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Do Cubs Hibernate Like Adult Bears?

When it comes to bears, one of the biggest sources of mystery and fascination is the annual hibernation. During hibernation these large mammals don't eat, eliminate or do any physical activity. Although adult bears do indeed hibernate every winter, young cubs bypass this natural survival mechanism.


Bear cubs enter the world during hibernation, typically toward the end of January or the beginning of February, according to the Yellowstone website for the National Park Service. At this point the bears are still very small, typically 8 inches long and 8 to 12 ounces. The cubs lack vision, they're devoid of fur, and they are 100 percent reliant on their hibernating mothers' care and assistance.

No Hibernation for Bear Cubs

The fast-growing young ones remain alongside mom, while nursing and resting themselves. Though the mother bears are usually asleep, they wake up occasionally to manage the needs of their cubs, whether by nursing them or by grooming them through licking. The wee cubs keep warm by staying close to their mother's stomach, indicates Peter Tyson of the Public Broadcasting Service's Nova program. The mother bear positions her back legs and paws to provide a comfortable "shelter" for the cubs.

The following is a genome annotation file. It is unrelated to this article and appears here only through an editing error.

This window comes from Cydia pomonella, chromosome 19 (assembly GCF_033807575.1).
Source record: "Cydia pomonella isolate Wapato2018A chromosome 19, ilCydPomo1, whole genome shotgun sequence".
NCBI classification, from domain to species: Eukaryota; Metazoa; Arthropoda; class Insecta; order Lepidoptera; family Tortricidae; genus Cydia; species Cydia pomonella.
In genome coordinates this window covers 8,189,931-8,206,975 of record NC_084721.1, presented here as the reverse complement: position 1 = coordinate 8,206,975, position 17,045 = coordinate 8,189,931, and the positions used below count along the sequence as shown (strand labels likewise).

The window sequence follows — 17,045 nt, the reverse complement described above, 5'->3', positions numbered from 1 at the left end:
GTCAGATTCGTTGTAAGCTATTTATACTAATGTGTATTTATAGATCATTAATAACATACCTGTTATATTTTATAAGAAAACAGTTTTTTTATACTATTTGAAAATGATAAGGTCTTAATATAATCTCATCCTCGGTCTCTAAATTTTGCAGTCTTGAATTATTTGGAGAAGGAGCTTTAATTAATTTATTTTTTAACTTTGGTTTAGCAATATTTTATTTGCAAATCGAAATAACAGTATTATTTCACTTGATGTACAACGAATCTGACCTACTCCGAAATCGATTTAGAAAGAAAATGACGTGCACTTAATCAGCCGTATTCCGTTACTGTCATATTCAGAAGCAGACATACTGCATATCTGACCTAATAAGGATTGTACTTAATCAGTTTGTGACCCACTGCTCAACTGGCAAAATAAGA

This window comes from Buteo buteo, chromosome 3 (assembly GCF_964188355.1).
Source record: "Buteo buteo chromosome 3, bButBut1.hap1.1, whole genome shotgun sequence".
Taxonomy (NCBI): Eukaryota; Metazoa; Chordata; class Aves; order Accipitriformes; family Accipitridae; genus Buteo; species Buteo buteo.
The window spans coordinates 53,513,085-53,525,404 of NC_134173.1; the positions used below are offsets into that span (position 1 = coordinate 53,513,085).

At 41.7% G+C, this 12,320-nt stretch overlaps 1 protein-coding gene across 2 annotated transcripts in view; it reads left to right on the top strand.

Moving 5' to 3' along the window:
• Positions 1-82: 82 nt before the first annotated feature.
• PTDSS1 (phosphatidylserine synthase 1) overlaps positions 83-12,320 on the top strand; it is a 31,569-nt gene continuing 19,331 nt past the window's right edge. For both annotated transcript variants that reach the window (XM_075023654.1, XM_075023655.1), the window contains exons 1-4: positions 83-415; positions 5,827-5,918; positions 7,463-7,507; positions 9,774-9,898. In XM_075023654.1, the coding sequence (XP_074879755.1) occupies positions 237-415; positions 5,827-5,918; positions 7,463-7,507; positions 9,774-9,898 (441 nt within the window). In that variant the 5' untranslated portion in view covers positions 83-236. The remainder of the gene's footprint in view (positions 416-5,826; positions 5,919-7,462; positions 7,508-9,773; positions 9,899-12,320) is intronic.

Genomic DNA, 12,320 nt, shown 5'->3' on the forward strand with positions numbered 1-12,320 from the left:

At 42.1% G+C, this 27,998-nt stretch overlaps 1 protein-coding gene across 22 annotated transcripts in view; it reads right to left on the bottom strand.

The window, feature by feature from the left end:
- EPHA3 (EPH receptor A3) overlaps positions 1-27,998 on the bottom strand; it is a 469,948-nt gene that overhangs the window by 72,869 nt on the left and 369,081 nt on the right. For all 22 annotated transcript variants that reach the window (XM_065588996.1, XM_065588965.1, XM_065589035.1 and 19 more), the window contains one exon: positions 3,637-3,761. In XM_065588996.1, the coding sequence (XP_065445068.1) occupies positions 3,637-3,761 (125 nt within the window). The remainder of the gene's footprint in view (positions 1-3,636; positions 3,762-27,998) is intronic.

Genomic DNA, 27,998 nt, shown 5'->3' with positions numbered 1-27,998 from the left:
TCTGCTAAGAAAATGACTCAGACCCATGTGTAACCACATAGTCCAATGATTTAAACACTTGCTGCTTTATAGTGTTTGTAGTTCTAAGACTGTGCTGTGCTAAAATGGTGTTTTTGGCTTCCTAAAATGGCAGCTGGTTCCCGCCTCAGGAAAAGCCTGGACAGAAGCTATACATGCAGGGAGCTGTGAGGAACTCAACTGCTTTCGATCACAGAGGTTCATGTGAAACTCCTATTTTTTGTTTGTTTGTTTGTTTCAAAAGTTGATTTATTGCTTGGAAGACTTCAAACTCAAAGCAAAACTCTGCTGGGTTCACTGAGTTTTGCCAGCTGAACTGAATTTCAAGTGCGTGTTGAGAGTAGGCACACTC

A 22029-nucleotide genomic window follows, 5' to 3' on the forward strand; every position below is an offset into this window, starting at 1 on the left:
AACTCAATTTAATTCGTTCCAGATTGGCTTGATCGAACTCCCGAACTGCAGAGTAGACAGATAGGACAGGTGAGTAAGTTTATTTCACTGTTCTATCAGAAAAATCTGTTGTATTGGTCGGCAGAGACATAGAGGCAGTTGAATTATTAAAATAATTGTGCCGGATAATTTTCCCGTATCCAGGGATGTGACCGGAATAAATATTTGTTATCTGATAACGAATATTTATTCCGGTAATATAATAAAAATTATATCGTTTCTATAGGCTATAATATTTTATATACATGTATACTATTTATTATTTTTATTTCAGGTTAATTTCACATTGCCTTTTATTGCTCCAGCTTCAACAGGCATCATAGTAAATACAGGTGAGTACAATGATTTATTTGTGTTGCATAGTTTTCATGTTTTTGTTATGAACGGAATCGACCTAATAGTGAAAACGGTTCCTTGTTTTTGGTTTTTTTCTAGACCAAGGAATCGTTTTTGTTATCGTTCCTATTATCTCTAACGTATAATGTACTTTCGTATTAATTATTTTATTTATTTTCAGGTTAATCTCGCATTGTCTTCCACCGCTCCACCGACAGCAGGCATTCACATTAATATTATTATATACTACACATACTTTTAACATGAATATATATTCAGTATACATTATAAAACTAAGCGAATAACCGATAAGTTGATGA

Lighter Hibernation for Mother Bears

Mother bears hibernate very lightly compared with other bears. Because of the responsibility of taking care of the cubs, a mother bear needs to be able to easily move in and out of sleep. Apart from mother-and-cub situations, black bears fly solo when it comes to winter hibernation.

Return to the Outside World

Mother bears and their offspring usually leave their cozy dens when spring begins toward the end of March or the start of April. The cubs typically stay with their mothers for another year and a half or so to learn self-defense, how to track down food and tree climbing. Once the cubs are gone, the mothers resume the breeding process.